Akmal Shaikh was arrested in north-west China in 2007
A British citizen sentenced to death for drugs trafficking in China is to plead his case at an appeal court.
Akmal Shaikh, from Kentish Town, London, was arrested on 12 September 2007 in Urumqi, north-west China.
He told officials he had no knowledge of the drugs he was discovered with, but was found guilty and sentenced on the same day in October 2008.
The Foreign Office said his appeal is expected on Tuesday, but it is unclear when the result will be announced.
It also said UK officials were "in touch at the highest level with the Chinese authorities".
The legal charity Reprieve says that Mr Shaikh, who is married with three children, suffers from bipolar disorder, a mental illness.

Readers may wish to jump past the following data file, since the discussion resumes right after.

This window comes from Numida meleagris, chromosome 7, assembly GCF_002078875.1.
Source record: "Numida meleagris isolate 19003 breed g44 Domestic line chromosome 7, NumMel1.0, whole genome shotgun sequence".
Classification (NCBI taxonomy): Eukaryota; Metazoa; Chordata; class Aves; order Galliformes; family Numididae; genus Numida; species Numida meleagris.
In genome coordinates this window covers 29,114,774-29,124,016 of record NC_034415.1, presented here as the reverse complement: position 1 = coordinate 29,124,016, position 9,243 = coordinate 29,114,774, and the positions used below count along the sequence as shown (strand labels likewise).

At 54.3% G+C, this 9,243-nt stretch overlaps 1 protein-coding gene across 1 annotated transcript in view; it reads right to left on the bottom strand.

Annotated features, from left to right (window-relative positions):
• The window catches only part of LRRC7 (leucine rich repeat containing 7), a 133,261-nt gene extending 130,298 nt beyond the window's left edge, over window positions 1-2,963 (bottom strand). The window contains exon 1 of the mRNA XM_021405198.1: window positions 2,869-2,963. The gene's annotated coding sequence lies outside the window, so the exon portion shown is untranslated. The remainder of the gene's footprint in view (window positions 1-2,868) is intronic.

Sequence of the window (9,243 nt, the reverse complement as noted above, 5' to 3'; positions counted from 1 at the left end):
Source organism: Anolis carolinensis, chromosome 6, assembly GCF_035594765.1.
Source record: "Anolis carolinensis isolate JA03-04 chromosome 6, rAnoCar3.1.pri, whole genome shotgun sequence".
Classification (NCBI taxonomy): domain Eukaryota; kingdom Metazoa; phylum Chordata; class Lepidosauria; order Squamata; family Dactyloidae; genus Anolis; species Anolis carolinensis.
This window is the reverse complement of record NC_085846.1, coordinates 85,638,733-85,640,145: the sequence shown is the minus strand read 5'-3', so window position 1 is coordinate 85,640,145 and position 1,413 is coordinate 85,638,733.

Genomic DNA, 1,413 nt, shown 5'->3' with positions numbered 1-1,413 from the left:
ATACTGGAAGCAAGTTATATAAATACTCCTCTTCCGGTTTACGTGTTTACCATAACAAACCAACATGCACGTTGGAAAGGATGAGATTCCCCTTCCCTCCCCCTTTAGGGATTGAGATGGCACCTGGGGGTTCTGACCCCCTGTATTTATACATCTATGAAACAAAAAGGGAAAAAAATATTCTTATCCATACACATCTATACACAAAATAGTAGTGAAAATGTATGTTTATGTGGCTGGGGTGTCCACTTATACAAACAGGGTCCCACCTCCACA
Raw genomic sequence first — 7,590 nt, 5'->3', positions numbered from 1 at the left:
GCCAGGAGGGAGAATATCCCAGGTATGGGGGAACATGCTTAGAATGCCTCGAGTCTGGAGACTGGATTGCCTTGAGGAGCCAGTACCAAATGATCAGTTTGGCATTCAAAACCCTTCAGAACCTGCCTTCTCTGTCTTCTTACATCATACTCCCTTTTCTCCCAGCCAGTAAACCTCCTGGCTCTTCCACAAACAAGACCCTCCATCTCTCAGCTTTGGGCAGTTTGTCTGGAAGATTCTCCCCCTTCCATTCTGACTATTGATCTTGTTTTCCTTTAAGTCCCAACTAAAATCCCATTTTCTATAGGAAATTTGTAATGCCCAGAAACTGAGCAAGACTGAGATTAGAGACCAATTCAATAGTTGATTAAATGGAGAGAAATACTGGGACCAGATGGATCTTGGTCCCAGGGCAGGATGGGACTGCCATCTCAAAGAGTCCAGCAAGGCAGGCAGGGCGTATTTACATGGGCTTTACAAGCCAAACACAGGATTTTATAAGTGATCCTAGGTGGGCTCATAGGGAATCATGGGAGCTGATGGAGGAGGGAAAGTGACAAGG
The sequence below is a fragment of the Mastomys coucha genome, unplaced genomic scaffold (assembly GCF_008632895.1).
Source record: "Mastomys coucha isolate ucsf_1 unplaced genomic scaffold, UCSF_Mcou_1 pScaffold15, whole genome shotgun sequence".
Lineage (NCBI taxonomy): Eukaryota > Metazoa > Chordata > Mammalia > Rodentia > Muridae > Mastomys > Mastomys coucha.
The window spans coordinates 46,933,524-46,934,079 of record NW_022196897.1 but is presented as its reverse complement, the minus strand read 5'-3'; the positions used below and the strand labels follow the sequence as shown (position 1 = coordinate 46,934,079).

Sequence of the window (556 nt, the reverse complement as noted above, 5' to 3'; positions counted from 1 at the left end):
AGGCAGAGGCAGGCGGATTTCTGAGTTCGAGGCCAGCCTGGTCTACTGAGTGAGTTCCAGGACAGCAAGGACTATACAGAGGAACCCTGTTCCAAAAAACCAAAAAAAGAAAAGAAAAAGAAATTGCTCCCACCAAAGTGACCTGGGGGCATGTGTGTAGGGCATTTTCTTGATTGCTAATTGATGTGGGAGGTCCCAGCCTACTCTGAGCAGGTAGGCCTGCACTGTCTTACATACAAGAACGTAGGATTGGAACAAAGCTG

Reprieve says the court refused to allow Mr Shaikh to see a Chinese psychiatrist, and the charity's application for a psychologist to evaluate Mr Shaikh has been denied by Chinese authorities.
Reprieve's director Clive Stafford Smith said: "Akmal Shaikh faces the possibility of a hollow-point bullet to the back of the head sometime very soon, unless Gordon Brown makes strong representations to President Hu Jintao.
"And at a bare minimum, the prime minister can surely ensure that we get a mental health expert in to see Mr Shaikh, so we can prove the seriousness of Mr Shaikh's illness to the Chinese courts."
A Foreign Office spokeswoman said: "The UK government strongly opposes the death penalty in all circumstances.
"The UK government has already made representations to the Chinese authorities - representations continue in both China and London.
"Consular officials in China have visited our national since the pronouncement of the sentence, and most recently on 25 May."
The spokeswoman added that consular officials were working with Reprieve, among others, to ensure that Mr Shaikh received "appropriate legal representation".